The Secret of Grits

Showing the evolution of grits, from corn to hominy to ground grits to cheese grits in the pot on the stove.

 Grits, the breakfast staple of the South, is a mystery to many who live beyond the Grits Frontier which is bounded by the Mason-Dixon Line to the north and to the west by the Big Thicket area of East Texas.  Increasingly, those who don’t know grits are being  exposed to them by migrants from the South and a much more mobile U.S. Military. Even in  Alaska you can purchase grits in the larger grocery stores.


Hominy with fresh stewed tomatoes.

Grits are corn that has been dried, boiled in caustic lye to remove the husks and had the central germ removed. The starchy result is dried hard, ground into grit-size particles and packaged. The Native Americans perfected this technique to produce hominy (an Algonquian name), and the dried, pounded result was grits. Hominy, or in Spanish “Maiz  Pozolero,” is sold in cans, and resembles a white, soft garbonzo bean with a bland taste.

  Grits have very little taste. If taste was measured on a color scale and white was tasteless, grits would be buff, at best. Grits derive the majority of their taste from the salt, pepper, butter and heavy gravy that is put on them or through mixes of cheeses and seafood as in Cheese Grits and Shrimp n’ Grits. Pre-soaked and cooked slowly, grits can become very smooth and is called “Southern Ice Cream,” although it is eaten hot and not cold.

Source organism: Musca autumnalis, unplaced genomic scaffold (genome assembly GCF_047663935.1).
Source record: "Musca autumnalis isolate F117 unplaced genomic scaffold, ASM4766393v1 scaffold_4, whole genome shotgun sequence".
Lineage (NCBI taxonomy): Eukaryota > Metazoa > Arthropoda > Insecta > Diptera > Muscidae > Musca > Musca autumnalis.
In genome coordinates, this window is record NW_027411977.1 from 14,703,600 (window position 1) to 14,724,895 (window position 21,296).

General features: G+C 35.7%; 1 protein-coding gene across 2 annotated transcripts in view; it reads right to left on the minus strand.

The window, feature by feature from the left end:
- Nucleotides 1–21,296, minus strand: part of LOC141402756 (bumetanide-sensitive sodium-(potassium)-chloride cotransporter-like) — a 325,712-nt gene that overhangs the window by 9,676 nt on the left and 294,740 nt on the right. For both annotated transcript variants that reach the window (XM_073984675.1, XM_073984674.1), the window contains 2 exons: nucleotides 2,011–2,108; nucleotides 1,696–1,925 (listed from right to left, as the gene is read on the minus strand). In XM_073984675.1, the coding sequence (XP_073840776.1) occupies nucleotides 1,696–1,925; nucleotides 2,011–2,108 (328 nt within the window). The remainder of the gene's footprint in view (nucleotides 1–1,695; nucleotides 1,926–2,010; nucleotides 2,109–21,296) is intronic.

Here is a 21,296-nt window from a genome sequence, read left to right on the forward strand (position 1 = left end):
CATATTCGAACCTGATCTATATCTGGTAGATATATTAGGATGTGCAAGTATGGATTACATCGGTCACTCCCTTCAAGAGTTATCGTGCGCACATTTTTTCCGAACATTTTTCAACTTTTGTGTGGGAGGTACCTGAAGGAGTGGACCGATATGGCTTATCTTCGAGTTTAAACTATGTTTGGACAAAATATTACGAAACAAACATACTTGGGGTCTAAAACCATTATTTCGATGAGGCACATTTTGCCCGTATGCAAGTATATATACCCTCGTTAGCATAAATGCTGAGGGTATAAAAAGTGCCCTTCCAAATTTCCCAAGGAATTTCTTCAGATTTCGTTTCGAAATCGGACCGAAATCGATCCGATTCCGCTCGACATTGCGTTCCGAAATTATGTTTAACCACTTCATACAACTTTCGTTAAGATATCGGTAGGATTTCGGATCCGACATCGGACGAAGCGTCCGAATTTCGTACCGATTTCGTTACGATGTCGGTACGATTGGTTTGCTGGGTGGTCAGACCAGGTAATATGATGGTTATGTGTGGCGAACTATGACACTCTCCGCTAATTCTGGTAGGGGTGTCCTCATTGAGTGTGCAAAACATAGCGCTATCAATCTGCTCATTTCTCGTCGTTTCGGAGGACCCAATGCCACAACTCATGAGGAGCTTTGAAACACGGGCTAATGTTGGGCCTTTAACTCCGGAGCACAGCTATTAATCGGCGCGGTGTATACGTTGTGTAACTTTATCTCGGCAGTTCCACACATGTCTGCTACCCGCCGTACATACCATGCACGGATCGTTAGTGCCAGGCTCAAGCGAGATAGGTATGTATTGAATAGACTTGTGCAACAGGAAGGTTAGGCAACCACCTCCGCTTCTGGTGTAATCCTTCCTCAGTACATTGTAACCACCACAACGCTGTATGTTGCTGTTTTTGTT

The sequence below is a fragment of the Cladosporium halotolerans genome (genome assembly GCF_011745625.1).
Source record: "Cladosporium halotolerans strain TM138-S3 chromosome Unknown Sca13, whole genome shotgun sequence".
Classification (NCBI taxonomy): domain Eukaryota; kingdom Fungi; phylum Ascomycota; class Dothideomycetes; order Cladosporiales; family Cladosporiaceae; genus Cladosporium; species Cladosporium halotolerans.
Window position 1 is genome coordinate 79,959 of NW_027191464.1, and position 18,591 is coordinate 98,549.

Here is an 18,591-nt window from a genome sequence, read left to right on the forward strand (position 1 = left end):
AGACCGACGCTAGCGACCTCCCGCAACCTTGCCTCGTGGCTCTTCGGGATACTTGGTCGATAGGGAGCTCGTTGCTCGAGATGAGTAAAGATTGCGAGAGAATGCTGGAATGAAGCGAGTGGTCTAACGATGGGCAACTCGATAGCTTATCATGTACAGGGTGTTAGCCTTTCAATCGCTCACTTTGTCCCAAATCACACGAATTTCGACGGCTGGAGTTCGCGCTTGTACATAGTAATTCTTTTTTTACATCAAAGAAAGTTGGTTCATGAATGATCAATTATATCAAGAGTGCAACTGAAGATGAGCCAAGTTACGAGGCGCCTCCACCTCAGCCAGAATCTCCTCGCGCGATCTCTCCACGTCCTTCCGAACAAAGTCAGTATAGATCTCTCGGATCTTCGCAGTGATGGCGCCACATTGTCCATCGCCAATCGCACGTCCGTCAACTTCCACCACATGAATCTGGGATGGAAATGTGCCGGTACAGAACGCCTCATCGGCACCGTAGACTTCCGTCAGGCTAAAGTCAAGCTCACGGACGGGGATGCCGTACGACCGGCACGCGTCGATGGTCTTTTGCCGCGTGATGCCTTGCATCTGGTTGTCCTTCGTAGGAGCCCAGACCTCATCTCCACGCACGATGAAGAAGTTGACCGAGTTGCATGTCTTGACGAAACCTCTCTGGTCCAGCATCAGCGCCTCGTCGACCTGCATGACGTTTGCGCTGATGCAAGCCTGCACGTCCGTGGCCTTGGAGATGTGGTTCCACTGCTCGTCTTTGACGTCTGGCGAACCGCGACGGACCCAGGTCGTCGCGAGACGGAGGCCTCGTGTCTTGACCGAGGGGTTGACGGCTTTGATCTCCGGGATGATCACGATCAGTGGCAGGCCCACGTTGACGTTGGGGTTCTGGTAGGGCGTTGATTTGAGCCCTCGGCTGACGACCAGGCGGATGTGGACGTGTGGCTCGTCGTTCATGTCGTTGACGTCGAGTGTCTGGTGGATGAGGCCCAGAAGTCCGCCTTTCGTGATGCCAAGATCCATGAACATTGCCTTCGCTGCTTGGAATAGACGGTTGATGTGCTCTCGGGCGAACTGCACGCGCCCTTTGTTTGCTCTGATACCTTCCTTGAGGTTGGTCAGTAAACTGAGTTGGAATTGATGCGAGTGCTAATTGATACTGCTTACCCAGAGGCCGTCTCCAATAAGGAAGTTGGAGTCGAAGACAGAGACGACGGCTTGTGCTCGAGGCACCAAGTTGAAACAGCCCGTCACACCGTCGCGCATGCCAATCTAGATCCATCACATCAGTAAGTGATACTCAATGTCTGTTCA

Cheese grits with easy-over eggs, toast, fresh peaches and coffee.

  As typically eaten, grits are put on a plate. They should still be slightly runny when hot, but will set up more firmly as they chill. On the plate they should be hot enough to melt butter and properly accept the usual salt and pepper put on them. They are not served in a bowl with sugar and milk as one might Cream of  Wheat. Most Southerners consider Cream of Wheat a poor substitute for grits. In truth, both are equally bland, but at least grits have some texture.

  Grits are best, and often, served with red-eye gravy derived from cooking salt-cured ham, quail gravy or with the gravy derived from wild game. They are not typically served with fried chicken. With chicken, rice is the preferred cereal. The heavier the gravy, such as the mix of pan scrapings and onions derived from cooking livers, the stiffer the grits can be.

  Grits consolidate rapidly after cooking. They may be covered, refrigerated, mixed with water and reheated for a later meal. It is also common for old grits to be formed into a paddy and fried in a frying pan and served as a pancake.

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